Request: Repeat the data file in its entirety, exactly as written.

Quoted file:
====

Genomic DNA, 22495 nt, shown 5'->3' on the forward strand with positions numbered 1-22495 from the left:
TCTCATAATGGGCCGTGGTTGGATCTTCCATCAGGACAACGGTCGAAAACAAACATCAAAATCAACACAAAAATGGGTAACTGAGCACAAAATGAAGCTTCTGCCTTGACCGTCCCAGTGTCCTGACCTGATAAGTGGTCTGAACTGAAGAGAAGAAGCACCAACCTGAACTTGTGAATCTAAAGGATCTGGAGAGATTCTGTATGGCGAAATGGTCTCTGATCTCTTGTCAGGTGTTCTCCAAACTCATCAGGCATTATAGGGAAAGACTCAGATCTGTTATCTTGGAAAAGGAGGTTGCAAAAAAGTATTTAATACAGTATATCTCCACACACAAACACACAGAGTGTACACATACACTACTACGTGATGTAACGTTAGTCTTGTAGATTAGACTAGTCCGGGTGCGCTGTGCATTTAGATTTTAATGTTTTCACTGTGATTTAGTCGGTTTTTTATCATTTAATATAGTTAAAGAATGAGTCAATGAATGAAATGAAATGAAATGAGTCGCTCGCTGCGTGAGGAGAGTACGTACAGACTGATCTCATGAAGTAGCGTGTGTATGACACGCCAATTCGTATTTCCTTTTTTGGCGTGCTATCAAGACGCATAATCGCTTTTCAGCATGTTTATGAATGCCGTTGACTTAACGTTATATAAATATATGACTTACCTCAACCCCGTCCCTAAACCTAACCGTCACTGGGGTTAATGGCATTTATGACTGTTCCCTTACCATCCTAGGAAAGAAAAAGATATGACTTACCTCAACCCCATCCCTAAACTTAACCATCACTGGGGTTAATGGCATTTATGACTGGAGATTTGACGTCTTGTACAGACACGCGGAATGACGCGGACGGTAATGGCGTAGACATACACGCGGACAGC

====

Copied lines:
Genomic DNA, 22495 nt, shown 5'->3' on the forward strand with positions numbered 1-22495 from the left:
TCTCATAATGGGCCGTGGTTGGATCTTCCATCAGGACAACGGTCGAAAACAAACATCAAAATCAACACAAAAATGGGTAACTGAGCACAAAATGAAGCTTCTGCCTTGACCGTCCCAGTGTCCTGACCTGATAAGTGGTCTGAACTGAAGAGAAGAAGCACCAACCTGAACTTGTGAATCTAAAGGATCTGGAGAGATTCTGTATGGCGAAATGGTCTCTGATCTCTTGTCAGGTGTTCTCCAAACTCATCAGGCATTATAGGGAAAGACTCAGATCTGTTATCTTGGAAAAGGAGGTTGCAAAAAAGTATTTAATACAGTATATCTCCACACACAAACACACAGAGTGTACACATACACTACTACGTGATGTAACGTTAGTCTTGTAGATTAGACTAGTCCGGGTGCGCTGTGCATTTAGATTTTAATGTTTTCACTGTGATTTAGTCGGTTTTTTATCATTTAATATAGTTAAAGAATGAGTCAATGAATGAAATGAAATGAAATGAGTCGCTCGCTGCGTGAGGAGAGTACGTACAGACTGATCTCATGAAGTAGCGTGTGTATGACACGCCAATTCGTATTTCCTTTTTTGGCGTGCTATCAAGACGCATAATCGCTTTTCAGCATGTTTATGAATGCCGTTGACTTAACGTTATATAAATATATGACTTACCTCAACCCCGTCCCTAAACCTAACCGTCACTGGGGTTAATGGCATTTATGACTGTTCCCTTACCATCCTAGGAAAGAAAAAGATATGACTTACCTCAACCCCATCCCTAAACTTAACCATCACTGGGGTTAATGGCATTTATGACTGGAGATTTGACGTCTTGTACAGACACGCGGAATGACGCGGACGGTAATGGCGTAGACATACACGCGGACAGC